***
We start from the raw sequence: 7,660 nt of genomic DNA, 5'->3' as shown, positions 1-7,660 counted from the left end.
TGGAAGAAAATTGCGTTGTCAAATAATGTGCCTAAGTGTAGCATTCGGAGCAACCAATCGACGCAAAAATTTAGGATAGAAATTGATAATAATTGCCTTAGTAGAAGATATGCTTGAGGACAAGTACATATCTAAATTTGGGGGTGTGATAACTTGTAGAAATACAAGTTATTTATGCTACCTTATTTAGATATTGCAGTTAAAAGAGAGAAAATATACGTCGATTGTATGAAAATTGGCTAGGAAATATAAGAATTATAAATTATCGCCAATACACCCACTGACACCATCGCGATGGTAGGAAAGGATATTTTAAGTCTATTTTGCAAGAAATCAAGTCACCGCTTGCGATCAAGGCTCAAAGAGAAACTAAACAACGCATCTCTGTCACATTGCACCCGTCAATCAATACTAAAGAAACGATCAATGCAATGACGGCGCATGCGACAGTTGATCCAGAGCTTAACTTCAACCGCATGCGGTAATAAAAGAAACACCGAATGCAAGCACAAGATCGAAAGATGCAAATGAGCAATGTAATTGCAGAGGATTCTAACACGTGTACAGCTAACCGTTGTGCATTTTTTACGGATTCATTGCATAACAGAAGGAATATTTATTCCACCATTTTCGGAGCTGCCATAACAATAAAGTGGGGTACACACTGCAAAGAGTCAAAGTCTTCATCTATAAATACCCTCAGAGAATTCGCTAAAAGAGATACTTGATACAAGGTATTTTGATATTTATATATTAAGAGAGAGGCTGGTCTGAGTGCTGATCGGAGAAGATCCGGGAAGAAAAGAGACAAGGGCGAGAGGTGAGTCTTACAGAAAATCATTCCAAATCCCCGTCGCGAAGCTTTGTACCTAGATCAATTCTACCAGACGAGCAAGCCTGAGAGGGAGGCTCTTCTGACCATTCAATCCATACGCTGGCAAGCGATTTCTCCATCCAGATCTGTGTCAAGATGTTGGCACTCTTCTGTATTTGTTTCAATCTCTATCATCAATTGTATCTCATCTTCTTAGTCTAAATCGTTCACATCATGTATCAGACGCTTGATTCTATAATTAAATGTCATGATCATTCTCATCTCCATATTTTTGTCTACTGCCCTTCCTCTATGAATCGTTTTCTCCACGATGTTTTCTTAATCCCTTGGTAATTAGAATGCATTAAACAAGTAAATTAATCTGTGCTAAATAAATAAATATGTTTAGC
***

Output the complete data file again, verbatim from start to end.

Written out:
We start from the raw sequence: 7,660 nt of genomic DNA, 5'->3' as shown, positions 1-7,660 counted from the left end.
TGGAAGAAAATTGCGTTGTCAAATAATGTGCCTAAGTGTAGCATTCGGAGCAACCAATCGACGCAAAAATTTAGGATAGAAATTGATAATAATTGCCTTAGTAGAAGATATGCTTGAGGACAAGTACATATCTAAATTTGGGGGTGTGATAACTTGTAGAAATACAAGTTATTTATGCTACCTTATTTAGATATTGCAGTTAAAAGAGAGAAAATATACGTCGATTGTATGAAAATTGGCTAGGAAATATAAGAATTATAAATTATCGCCAATACACCCACTGACACCATCGCGATGGTAGGAAAGGATATTTTAAGTCTATTTTGCAAGAAATCAAGTCACCGCTTGCGATCAAGGCTCAAAGAGAAACTAAACAACGCATCTCTGTCACATTGCACCCGTCAATCAATACTAAAGAAACGATCAATGCAATGACGGCGCATGCGACAGTTGATCCAGAGCTTAACTTCAACCGCATGCGGTAATAAAAGAAACACCGAATGCAAGCACAAGATCGAAAGATGCAAATGAGCAATGTAATTGCAGAGGATTCTAACACGTGTACAGCTAACCGTTGTGCATTTTTTACGGATTCATTGCATAACAGAAGGAATATTTATTCCACCATTTTCGGAGCTGCCATAACAATAAAGTGGGGTACACACTGCAAAGAGTCAAAGTCTTCATCTATAAATACCCTCAGAGAATTCGCTAAAAGAGATACTTGATACAAGGTATTTTGATATTTATATATTAAGAGAGAGGCTGGTCTGAGTGCTGATCGGAGAAGATCCGGGAAGAAAAGAGACAAGGGCGAGAGGTGAGTCTTACAGAAAATCATTCCAAATCCCCGTCGCGAAGCTTTGTACCTAGATCAATTCTACCAGACGAGCAAGCCTGAGAGGGAGGCTCTTCTGACCATTCAATCCATACGCTGGCAAGCGATTTCTCCATCCAGATCTGTGTCAAGATGTTGGCACTCTTCTGTATTTGTTTCAATCTCTATCATCAATTGTATCTCATCTTCTTAGTCTAAATCGTTCACATCATGTATCAGACGCTTGATTCTATAATTAAATGTCATGATCATTCTCATCTCCATATTTTTGTCTACTGCCCTTCCTCTATGAATCGTTTTCTCCACGATGTTTTCTTAATCCCTTGGTAATTAGAATGCATTAAACAAGTAAATTAATCTGTGCTAAATAAATAAATATGTTTAGC